A.H. Lundberg Systems Ltd. is headquartered in Vancouver, Canada and has been a leader in wet electrostatic precipitators (WESP) and mass and heat transfer technologies since 1954. Its cutting edge refinements of WESP technologies specialize in controlling emissions in the wood products industry, fiberglass industry, and other industries at numerous installations in the U.S., Canada, Australia, and other areas of the world.

“We look forward to working with our customers as a common alliance to provide the quality technology and service that both of our companies have a long reputation for,” they added. Visit

Vincent Authors ‘Against The Odds’

Reflection and leadership in rural American resource communities provide hope for a path forward, particularly surrounding environmental tensions, offer authors Bruce Vincent, Nicole J. Olynk Widmar and Jessica Eise in their recently published book Against the Odds: A Path Forward for Rural America.

The book follows the life of Vincent, a rural Montana logger and resource worker who led loggers in the “Timber Wars” of the late ’80s and ’90s, while his community struggled and he and his fellow workers encountered public opinion in urban America building against them. Woven into his tale are historical context, examples and research, drawing readers along his path of self-reflection toward his concluding vision of hope for a meaningful reconciliation and environmental progress.

“America is ready for a new environmental vision,” says Vincent, who is now a public speaker since his logging business folded due to a cessation of governmental logging contracts in his area. “The old environmental movement was timely and necessary but failed to mature beyond a three-word vision of, ‘stop doing that.’ Rather than remaining disenfranchised and sidelined, I believe a new environmental movement can be led by rural people. We live too close to the ground to pretend to know all the truth, but we are close enough to apply science while providing from and protecting Earth.”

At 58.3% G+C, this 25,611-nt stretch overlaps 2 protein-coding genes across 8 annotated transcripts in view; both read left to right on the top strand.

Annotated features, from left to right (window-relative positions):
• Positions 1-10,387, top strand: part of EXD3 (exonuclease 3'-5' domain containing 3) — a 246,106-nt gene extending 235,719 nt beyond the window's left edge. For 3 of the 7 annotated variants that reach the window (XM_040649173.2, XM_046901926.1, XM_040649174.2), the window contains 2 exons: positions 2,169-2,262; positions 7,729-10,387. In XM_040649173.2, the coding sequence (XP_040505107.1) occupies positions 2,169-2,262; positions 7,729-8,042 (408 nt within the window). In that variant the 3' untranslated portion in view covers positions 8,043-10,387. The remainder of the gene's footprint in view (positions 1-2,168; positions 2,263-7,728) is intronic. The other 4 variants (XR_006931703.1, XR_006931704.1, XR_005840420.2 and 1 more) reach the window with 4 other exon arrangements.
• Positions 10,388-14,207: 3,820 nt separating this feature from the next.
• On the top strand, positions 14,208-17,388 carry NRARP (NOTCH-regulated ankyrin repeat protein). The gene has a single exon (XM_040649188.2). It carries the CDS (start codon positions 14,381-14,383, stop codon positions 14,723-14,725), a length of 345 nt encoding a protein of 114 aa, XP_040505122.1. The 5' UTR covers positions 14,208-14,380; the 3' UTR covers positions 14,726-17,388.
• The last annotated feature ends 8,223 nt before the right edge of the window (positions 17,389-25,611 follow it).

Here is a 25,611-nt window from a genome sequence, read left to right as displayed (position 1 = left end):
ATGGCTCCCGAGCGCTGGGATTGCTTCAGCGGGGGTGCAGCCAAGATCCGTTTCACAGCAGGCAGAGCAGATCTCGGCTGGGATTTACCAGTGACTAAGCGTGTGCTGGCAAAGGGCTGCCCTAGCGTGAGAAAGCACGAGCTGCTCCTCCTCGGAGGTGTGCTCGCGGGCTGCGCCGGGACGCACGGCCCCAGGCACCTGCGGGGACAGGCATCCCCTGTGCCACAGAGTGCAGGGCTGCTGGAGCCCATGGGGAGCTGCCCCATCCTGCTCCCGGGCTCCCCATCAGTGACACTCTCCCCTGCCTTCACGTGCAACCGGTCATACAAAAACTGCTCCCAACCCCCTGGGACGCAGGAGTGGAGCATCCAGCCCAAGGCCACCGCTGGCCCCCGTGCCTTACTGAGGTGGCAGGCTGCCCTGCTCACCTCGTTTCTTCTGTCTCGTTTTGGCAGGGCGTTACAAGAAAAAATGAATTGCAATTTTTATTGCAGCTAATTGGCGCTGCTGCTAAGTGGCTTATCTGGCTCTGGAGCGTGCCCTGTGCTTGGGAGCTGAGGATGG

Vincent formed an unlikely partnership with two coauthors who shared his vision for progress in rural American communities, but from a different backgrounds and perspectives.

The book is separated into three parts, covering the life of Vincent, the evolution of the environmental movement and a path toward pro - gress.

Against the Odds is available on Amazon.

Oates Is Alabama’s New State Forester

Alabama Forestry Commission has selected Rick Oates as the new Alabama State Forester.

Oates, 49, recently served as forestry division director at the Alabama Farmers Federation (ALFA), where he was also executive director of the Alabama Treasure Forest Assn. and director of the organization’s catfish and wildlife divisions. He previously served as chief of staff for commissioner of Alabama’s Dept. of Agriculture and Industries and held various posts with the Alabama Forestry Assn.

Oates received a BS degree in natural resources from The University of the South and a MS degree in forestry from Auburn University.

Lawsuits Puts Owl Designation On Hold